Really, there is nothing controversial in this book.  Yeah, ok, they're homosexual penguins.  But they're so cute!  This book is definitely going to populate my future child's bookshelves.

Friday, September 27, 2013

Review Me Twice: And Tango Makes Three (Justin Richardson & Peter Parnell)


This is just the cutest picture book ever. It has animals! It has a love story! It has a baby! It has a happy ending! It has social relevance! What more do you want?

The story itself is heart-warming and beautiful and happy, and I appreciate that Richardson and Parnell heard this story and apparently thought, "We need to make this into a kids' book." And Henry Cole did a great job illustrating... it's nothing ground-breaking or particularly different, but look at that fuzzy little bugger on the cover! That's the cute little fluffy Tango!

I suggest, that if you've had a bad day, you go pick up a copy of this book and read it and you'll smile because yay! Happy penguin family! (Of course, if you think homosexuality is a sin or amoral or whatever your hangup is, it might just make your day worse, so you should probably try something like Goodnight Moon or One Fish Two Fish Red Fish Blue Fish.)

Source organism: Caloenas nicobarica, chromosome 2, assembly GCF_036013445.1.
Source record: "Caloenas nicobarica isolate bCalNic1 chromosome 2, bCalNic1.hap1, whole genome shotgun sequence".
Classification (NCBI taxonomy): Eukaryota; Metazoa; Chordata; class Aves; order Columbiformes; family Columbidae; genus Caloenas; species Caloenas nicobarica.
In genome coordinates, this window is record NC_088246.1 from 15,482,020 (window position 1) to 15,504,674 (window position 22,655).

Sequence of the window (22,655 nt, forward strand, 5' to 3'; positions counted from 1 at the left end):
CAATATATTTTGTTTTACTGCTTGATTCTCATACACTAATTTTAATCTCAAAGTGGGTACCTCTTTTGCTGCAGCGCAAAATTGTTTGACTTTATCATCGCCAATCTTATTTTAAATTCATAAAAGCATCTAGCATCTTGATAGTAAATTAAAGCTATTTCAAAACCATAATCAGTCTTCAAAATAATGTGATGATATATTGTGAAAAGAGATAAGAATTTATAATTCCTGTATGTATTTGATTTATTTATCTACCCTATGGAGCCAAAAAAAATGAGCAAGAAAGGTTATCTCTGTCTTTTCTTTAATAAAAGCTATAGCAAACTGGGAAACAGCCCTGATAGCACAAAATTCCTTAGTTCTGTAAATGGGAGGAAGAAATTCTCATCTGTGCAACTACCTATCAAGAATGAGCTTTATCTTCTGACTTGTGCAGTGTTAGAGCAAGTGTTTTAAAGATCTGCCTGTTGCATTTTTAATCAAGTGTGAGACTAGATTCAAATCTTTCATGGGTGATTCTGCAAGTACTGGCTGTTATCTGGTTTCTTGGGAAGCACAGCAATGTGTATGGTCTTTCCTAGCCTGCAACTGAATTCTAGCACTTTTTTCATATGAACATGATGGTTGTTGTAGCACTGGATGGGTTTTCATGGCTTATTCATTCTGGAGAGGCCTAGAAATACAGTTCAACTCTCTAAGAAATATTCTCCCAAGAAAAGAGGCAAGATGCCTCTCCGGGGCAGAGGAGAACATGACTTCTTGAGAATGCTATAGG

Really, this is the most docile book in the entire world and we all know that the ONLY reason that it has ended up on the banned books list all these years is because it talks about gay penguins.  Which is sad.

It's an adorable book.  Because, WELL, PENGUINS!  Who doesn't love an adorable penguin.  And the book is very age appropriate.  The description of penguin mating is "when the right girl and the right boy find each other, they become a couple."  Seriously.  It's that cute.  And it's a sweet story.

I really liked the illustrations.  They weren't mind blowingly awesome, but they worked perfectly with the book.  Really, I don't understand how you could do anything but love this story.

Thursday, September 26, 2013

Librarians and Banned/Challenged Books




The ALA (American Library Association) does not ban books. In fact, it kind of does the opposite. It keeps track of bans and challenges from around the country and makes that information available to anyone, and it does what it can to support librarians who choose to keep challenged books on their shelves. It even sponsors Banned Books Week, a celebration of reading (not banning) banned/challenged books.